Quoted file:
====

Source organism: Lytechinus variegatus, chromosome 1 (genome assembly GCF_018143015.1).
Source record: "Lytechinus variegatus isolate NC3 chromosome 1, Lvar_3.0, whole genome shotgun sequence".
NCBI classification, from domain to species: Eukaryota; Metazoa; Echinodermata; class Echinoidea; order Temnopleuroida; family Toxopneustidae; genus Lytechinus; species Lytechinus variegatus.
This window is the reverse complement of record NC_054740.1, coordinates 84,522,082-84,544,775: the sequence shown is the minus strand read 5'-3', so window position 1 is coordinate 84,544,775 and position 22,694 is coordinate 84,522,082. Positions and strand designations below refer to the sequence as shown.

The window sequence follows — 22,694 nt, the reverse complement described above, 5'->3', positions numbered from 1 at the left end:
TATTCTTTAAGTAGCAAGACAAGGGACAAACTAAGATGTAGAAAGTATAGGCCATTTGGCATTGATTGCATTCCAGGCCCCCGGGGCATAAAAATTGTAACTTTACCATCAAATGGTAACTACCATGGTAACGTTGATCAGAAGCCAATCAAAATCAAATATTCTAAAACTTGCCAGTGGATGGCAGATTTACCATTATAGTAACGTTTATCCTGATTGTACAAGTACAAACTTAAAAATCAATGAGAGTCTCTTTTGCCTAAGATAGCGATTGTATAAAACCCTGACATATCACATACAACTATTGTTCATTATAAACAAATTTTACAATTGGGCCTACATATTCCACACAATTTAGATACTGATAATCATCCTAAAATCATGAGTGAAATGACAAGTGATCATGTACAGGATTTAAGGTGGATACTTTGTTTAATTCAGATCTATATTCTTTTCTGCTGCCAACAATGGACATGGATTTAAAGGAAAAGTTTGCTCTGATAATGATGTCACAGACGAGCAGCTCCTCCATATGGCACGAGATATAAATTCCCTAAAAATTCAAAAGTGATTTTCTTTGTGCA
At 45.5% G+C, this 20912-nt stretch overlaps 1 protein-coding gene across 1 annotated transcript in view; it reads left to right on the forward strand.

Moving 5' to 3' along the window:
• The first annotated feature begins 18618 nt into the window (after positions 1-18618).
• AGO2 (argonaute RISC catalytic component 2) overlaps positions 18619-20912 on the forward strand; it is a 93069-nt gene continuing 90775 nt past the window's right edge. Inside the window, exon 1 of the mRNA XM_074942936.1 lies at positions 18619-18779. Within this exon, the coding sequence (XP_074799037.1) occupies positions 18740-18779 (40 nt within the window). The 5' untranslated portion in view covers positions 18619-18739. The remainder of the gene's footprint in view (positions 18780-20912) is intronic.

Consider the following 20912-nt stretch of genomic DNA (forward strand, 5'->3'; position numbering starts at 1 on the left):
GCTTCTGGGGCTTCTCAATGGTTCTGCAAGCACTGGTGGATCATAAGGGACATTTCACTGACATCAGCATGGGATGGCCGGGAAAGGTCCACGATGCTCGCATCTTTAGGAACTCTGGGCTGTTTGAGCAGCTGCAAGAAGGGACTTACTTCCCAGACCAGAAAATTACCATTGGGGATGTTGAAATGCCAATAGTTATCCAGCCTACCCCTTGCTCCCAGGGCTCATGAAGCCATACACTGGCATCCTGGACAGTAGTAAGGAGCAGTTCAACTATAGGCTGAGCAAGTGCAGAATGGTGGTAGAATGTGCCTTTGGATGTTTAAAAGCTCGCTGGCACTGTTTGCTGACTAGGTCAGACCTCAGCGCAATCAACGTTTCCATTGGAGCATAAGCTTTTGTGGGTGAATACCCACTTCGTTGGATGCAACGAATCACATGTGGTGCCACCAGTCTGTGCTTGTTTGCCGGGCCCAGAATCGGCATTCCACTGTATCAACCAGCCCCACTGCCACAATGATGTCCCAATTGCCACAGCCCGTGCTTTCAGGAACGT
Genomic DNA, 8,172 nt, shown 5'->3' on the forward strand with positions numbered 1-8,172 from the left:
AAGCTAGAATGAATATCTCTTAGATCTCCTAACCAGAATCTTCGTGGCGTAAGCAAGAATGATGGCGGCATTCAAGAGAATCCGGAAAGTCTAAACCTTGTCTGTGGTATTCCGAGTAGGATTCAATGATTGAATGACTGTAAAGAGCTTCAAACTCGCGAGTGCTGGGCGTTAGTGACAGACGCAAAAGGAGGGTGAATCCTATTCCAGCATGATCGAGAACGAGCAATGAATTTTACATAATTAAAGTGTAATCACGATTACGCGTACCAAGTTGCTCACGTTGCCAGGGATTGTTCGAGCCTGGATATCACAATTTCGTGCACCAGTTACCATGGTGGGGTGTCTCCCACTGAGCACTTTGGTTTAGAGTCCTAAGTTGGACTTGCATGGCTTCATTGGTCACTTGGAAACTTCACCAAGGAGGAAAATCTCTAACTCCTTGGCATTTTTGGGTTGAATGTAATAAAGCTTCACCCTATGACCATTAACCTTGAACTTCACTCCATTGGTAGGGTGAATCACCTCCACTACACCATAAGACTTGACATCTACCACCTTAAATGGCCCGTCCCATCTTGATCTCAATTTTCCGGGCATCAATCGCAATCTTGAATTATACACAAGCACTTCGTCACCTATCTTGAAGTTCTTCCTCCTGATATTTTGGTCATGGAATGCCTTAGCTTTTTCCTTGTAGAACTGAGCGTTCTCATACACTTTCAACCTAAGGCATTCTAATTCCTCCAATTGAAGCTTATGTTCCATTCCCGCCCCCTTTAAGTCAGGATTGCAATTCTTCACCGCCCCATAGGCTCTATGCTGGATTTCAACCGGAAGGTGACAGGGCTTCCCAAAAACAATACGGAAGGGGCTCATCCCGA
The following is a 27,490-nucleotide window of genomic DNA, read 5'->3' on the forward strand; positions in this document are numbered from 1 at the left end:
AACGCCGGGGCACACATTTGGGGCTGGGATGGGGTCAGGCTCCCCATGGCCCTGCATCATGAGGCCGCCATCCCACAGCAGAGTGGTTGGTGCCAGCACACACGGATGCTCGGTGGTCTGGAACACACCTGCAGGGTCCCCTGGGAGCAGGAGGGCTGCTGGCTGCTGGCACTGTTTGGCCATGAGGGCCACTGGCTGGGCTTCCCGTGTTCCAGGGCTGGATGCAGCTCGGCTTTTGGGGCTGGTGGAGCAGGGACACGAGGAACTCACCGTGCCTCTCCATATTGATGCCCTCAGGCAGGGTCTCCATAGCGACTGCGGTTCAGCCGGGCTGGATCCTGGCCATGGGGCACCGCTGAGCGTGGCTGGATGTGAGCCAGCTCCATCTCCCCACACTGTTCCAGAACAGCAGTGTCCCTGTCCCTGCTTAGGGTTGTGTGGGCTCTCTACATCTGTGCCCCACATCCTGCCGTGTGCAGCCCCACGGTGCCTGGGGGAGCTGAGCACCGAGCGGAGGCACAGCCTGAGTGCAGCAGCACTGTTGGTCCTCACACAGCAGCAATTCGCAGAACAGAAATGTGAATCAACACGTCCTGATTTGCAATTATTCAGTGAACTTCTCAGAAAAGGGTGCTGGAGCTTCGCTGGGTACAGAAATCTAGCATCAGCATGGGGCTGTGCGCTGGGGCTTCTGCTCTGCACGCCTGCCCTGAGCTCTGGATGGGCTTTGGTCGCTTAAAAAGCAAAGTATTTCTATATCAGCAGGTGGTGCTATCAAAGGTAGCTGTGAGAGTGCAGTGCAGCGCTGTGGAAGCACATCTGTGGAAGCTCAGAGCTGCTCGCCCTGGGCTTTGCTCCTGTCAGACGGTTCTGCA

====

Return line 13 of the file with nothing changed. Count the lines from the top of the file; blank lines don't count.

Genomic DNA, 8,172 nt, shown 5'->3' on the forward strand with positions numbered 1-8,172 from the left: